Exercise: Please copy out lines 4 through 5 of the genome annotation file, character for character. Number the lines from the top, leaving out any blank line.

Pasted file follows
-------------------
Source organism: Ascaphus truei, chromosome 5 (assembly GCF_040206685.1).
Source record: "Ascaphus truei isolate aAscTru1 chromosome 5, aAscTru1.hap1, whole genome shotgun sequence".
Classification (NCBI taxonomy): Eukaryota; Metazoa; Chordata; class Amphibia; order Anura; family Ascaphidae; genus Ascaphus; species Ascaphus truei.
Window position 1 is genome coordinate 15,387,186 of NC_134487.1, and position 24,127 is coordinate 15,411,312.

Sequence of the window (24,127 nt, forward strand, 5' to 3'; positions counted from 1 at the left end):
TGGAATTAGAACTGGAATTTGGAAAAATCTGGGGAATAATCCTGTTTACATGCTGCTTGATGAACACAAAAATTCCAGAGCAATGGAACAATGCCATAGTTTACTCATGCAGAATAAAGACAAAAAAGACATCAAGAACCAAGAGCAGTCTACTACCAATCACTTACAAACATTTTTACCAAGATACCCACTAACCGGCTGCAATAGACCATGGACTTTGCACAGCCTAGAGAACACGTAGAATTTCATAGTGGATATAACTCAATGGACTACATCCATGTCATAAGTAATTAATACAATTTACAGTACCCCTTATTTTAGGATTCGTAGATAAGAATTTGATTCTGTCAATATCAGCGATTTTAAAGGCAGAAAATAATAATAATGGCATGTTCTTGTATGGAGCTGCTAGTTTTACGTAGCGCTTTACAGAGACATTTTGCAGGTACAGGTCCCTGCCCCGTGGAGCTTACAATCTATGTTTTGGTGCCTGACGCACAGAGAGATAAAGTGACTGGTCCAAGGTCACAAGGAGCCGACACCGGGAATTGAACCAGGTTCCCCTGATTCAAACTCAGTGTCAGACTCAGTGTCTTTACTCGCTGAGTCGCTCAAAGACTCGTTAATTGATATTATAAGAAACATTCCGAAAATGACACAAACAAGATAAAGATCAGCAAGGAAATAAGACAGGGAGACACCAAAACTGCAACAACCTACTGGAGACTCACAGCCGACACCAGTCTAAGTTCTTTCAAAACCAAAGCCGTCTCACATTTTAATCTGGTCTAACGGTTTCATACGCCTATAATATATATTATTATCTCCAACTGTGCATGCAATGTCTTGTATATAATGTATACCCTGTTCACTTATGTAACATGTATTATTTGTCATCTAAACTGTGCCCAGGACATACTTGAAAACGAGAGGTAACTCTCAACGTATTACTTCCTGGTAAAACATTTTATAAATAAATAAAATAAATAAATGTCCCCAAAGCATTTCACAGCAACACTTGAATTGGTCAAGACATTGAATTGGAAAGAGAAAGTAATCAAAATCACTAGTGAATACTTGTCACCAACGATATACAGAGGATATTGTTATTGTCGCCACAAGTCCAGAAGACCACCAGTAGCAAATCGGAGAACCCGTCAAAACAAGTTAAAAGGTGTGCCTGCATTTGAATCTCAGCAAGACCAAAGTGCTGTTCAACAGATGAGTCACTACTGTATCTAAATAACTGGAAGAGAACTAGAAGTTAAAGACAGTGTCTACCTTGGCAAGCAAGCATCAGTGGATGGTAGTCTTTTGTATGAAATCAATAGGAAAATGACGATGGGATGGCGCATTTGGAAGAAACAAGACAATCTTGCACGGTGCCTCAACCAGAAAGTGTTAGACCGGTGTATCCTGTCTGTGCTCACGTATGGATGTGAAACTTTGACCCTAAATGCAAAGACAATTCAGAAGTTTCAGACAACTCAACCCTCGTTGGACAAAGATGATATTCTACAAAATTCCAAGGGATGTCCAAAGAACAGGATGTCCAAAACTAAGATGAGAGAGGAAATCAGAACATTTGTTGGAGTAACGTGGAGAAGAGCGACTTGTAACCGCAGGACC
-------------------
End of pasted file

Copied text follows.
Window position 1 is genome coordinate 15,387,186 of NC_134487.1, and position 24,127 is coordinate 15,411,312.

Sequence of the window (24,127 nt, forward strand, 5' to 3'; positions counted from 1 at the left end):